Not Much Meat On These Bones
Now, Universal’s pre-release ad campaign for this flick was so inflated with self-importance that I must confess to being a little predisposed to finding fault with it. I’m used to people throwing around comparisons to The Sixth Sense whenever a movie has some sort of mindfuck twist ending. (Remember The Others, anyone?) But when you’re daring enough to compare your movie to Rosemary’s Baby you’re setting yourself up against some mighty imposing criteria.
And the fact of the matter is that The Skeleton Key just doesn’t have the chops to come away from any of those comparisons looking good.
Kate Hudson gives a committed performance as Caroline Ellis, a would-be nurse who’s working as a hospice care worker while she fumbles through some barely suppressed issues about her absence during her own father’s illness and death. Her transferal onto the dying men she cares for is rendered with the same ham-handed lack of subtlety that keeps the film from ever being as creepy as it thinks it is. After a particularly disillusioning incident at a nursing home, Caroline takes a job as an in-home caregiver in order to more thoroughly bond with her charge. (Hey, you’re never going to make much headway on those unresolved paternal issues as long as you maintain a professional detachment.) She packs up her vintage 1970s VW Beetle and heads out into the bayou to the Devereaux estate, a tired old plantation house nestled amid the spreading cypress and hanging spanish moss.
Old Ben Devereaux (John Hurt in an almost, but not quite, wordless performance) has been left bedridden by a recent stroke, or so we’re told by his wife Violet (Gena Rowlands). The Devereaux’s lawyer, Luke (Peter Sarsgaard) assures Caroline that Violet’s cold shoulder is nothing personal – she’s just having a hard time dealing with her husband’s condition. Of course, it only takes a few days for Caroline to get the impression that Violet is “dealing with her husband’s condition” by acting pretty damn suspiciously. There’s Ben’s non-prescription “remedy,” prepared by Violet herself with loving care and more than a little secrecy. There’s the fact that there’s not a single mirror to be found in the house. There’s Ben’s late night attempt to escape his second floor room through the window, a mighty hefty bit of nocturnal wandering from the guy who’s supposed to be unable to walk. And then there’s that mysteriously locked attic room, the one with the skulls and the chicken parts in mason jars and the black and red candles and all the other voo doo sorta stuff.
Of course, this is just a short drive outside New Orleans, so the presence of that sort of stuff is a good deal less surprising that it would be in, say, Vermont. Hell, it’s practically expected. But Caroline’s from Hoboken, so she’s a little freaked. Not so her friend who’s a native of the Big Easy. She’s quick to clarify things for Caroline: what she found in the attic is a “hoo doo room.” Voo Doo, we’re told, is a religion, while “hoo doo” is all about the hexes and curses and magic spells and such. (Is this a real distinction or ate the folks at Universal just being a little paranoid and trying to avoid offending any real voo doo practitioners who might feel inclined towards boycotts and law suits? Who knows?) At least the hoo doo angle explains the absence of mirrors and the lines of brick dust in the house’s doorways. Or does it?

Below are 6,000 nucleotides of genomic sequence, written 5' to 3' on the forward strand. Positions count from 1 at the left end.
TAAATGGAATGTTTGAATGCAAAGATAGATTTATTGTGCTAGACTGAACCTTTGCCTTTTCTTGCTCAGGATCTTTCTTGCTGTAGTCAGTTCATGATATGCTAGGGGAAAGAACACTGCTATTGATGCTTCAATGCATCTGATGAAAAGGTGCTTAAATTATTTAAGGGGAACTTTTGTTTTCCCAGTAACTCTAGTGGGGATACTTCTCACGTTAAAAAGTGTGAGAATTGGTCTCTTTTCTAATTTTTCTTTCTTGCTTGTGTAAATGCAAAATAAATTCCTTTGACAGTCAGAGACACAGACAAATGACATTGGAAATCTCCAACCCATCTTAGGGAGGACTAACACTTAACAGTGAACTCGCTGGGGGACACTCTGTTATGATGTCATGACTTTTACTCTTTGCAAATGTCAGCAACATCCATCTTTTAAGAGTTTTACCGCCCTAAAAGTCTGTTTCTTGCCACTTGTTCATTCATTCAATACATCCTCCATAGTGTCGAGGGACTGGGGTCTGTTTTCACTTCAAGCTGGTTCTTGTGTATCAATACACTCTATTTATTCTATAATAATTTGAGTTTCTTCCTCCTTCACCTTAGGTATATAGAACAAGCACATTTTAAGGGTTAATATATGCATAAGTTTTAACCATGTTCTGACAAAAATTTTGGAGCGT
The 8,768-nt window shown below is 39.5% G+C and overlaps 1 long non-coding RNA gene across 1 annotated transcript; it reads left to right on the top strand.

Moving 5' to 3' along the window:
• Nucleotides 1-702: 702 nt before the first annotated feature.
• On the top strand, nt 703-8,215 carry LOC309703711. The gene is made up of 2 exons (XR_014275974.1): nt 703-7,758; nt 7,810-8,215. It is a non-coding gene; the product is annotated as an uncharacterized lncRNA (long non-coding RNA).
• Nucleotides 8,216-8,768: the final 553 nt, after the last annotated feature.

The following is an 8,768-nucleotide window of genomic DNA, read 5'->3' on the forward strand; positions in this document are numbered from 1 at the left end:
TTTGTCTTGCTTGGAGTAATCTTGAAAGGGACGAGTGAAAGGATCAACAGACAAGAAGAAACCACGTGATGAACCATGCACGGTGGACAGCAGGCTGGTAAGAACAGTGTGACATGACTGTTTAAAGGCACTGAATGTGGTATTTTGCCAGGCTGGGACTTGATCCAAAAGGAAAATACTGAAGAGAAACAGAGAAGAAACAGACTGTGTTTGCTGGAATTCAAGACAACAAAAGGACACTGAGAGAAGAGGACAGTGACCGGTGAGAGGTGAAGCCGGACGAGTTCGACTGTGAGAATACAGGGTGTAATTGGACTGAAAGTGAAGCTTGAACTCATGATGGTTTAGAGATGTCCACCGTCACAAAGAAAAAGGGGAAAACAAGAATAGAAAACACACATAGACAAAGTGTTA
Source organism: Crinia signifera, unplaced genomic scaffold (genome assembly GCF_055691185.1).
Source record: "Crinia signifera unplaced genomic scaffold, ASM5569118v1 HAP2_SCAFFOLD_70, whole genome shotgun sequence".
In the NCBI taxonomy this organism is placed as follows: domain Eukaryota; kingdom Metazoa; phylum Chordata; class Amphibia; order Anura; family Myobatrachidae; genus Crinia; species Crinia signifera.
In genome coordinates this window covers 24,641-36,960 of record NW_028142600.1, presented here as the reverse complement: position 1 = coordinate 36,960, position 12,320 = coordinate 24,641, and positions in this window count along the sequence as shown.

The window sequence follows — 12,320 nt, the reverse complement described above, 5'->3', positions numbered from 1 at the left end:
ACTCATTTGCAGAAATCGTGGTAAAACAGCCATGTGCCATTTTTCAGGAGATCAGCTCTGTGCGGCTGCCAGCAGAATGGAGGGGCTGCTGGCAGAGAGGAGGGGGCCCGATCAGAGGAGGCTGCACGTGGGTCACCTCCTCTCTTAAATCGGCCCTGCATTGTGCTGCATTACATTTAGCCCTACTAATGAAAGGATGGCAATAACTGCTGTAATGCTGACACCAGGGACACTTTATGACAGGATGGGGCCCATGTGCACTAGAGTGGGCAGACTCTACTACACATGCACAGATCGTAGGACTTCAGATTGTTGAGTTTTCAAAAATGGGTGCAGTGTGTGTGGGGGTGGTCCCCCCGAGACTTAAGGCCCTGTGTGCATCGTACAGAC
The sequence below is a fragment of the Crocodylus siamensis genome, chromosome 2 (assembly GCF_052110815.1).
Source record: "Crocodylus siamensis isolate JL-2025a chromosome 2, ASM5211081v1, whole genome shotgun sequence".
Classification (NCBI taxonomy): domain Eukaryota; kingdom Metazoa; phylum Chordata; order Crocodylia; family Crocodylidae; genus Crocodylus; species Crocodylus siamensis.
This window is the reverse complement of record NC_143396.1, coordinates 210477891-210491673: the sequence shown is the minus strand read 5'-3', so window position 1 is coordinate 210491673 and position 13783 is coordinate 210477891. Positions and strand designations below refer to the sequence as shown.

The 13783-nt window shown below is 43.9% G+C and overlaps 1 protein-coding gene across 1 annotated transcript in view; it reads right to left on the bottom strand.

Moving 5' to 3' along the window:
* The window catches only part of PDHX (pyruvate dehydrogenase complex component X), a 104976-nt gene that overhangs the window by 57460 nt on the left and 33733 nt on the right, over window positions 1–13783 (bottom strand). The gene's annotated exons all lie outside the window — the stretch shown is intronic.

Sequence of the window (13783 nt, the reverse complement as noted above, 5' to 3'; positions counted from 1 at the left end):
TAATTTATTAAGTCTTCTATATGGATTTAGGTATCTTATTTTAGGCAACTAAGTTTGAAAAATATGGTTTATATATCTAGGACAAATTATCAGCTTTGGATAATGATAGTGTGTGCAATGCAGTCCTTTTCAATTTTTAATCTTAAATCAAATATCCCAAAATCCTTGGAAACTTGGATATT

When Caroline finally confronts Violet about the hoo doo in the attic, she gets the “you’re not from The South, you wouldn’t understand” routine. For about 27 seconds. Then Violet recounts the history of the house, which was marked with the lynching of a pair of household servants who, it turns out, were also hoo doo mystics. And, it seems, amateur recording artists – Caroline finds several old LPs of their ceremonies. This seems like it’s going to be a major plot point, but like a number of the specifics in the movie’s build-up it never comes to any distinct resolution. In that respect, Skeleton Key reminds me of several of Kruger’s other screenplays, particularly The Ring. Kruger also penned The Ring Two and Reindeer Games, which I haven’t seen, and Imposter, a muddled and overwrought sci-fi adaptation of a Philip K. Dick story with a twist ending. His track record makes me worry a bit about Brothers Grimm.
Skeleton Key isn’t helped by Iain Softly’s pointlessly stylish direction. Softly directed Hackers, a strange cross between guilty pleasure and some sort of amusingly misinformed cultural artifact (also handily useful in games of “Six Degrees of Kevin Bacon). Part of the reason something like The Sixth Sense works is the deliberate control with which it’s structured on every level; Softly’s flailing camera and stylized ultra-close-ups are constant reminders that we’re watching a movie, a layer of artifice that distances us from the events of the movie by making us overtly aware of the form itself. It doesn’t help that the heavy-handed touch is present almost from the outset, before the film has established its world or earned any liberties.
Oh yeah. The movie thinks it has a twist. I saw it coming. I don’t think it’s a twist. Barely a bend, really. Actually, I think I may have seen more or less the same thing on a Twilight Zone or Night Gallery episode or something like that.